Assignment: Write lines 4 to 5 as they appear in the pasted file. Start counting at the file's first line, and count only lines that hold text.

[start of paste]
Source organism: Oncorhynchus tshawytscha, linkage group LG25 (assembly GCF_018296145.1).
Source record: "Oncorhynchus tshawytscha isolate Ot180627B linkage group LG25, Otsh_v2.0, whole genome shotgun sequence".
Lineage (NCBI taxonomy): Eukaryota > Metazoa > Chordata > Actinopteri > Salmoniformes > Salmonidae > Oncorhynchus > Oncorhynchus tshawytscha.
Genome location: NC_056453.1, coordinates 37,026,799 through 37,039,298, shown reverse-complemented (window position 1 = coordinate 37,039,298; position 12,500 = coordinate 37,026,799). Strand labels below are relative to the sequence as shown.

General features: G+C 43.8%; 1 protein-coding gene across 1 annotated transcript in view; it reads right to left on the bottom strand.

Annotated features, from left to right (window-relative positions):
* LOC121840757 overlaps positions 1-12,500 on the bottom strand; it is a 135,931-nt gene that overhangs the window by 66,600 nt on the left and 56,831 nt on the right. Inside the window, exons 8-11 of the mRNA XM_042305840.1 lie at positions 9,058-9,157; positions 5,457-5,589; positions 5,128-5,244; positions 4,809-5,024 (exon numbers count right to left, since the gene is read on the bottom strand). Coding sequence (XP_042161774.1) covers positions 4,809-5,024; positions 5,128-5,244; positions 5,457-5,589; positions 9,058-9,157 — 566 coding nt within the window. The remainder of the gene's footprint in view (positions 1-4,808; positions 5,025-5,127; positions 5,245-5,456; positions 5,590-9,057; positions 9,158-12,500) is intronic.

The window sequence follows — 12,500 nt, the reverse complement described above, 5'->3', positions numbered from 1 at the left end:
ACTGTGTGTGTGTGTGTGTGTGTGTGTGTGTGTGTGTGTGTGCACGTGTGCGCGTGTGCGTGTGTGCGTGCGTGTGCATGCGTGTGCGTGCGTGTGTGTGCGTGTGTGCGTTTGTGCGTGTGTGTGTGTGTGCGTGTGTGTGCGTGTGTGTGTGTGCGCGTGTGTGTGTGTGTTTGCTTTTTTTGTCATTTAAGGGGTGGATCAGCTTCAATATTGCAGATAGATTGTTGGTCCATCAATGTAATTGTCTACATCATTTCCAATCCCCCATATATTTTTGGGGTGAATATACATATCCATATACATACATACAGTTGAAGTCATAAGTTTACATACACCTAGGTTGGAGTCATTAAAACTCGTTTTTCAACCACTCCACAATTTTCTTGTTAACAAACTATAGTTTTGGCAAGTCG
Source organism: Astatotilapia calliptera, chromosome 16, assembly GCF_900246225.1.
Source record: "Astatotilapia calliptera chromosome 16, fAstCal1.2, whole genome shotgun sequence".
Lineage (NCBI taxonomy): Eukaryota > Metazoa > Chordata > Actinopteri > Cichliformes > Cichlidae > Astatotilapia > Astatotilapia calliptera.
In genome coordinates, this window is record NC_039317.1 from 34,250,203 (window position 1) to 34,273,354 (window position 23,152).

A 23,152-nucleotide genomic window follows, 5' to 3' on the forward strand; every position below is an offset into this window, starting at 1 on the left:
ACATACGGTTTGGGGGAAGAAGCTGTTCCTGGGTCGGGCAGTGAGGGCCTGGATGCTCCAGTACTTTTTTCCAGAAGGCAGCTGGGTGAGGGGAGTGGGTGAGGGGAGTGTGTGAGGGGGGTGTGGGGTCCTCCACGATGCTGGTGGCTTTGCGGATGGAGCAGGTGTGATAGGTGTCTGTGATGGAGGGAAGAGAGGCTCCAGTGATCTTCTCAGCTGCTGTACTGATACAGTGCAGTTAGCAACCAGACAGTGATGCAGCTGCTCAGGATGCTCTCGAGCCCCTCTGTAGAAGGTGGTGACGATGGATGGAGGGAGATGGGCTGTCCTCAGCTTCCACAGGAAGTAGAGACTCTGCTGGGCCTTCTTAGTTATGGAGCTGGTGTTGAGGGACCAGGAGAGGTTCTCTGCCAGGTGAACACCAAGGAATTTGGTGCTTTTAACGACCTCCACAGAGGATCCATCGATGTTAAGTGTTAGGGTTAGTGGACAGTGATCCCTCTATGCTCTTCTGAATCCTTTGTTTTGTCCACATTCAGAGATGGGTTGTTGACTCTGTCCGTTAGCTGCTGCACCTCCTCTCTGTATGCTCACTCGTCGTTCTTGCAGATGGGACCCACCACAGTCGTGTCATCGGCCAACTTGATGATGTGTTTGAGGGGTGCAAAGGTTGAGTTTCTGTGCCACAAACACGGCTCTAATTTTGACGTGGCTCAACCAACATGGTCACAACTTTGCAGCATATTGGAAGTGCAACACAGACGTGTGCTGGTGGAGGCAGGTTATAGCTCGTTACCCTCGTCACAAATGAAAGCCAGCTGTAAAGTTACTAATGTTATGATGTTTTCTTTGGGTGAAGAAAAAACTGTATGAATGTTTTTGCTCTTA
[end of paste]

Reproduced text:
Genome location: NC_056453.1, coordinates 37,026,799 through 37,039,298, shown reverse-complemented (window position 1 = coordinate 37,039,298; position 12,500 = coordinate 37,026,799). Strand labels below are relative to the sequence as shown.

General features: G+C 43.8%; 1 protein-coding gene across 1 annotated transcript in view; it reads right to left on the bottom strand.